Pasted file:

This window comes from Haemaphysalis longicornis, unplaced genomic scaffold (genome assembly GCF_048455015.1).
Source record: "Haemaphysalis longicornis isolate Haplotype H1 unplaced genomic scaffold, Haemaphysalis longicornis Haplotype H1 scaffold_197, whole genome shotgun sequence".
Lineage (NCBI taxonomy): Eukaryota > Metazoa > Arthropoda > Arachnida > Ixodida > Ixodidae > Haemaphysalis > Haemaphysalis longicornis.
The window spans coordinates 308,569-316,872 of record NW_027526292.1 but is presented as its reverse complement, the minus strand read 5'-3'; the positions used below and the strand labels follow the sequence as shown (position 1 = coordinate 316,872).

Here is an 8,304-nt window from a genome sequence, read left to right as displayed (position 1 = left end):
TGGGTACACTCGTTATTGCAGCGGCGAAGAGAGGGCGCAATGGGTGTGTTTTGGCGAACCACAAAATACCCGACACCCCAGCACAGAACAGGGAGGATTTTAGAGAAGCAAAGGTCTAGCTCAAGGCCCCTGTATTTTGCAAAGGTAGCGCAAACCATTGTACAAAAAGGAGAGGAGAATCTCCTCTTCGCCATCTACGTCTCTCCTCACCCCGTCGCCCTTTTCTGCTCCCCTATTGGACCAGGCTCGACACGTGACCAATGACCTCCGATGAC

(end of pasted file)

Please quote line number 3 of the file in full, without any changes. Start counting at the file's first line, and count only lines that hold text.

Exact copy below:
Lineage (NCBI taxonomy): Eukaryota > Metazoa > Arthropoda > Arachnida > Ixodida > Ixodidae > Haemaphysalis > Haemaphysalis longicornis.